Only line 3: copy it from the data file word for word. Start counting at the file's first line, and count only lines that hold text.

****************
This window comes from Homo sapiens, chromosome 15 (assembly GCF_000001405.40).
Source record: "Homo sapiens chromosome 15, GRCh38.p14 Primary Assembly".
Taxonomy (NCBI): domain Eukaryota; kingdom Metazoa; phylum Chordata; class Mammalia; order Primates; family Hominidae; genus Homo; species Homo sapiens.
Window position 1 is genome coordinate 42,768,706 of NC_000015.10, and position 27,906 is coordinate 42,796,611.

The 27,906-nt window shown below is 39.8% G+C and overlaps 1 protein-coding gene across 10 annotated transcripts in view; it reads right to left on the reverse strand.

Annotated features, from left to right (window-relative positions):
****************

Taxonomy (NCBI): domain Eukaryota; kingdom Metazoa; phylum Chordata; class Mammalia; order Primates; family Hominidae; genus Homo; species Homo sapiens.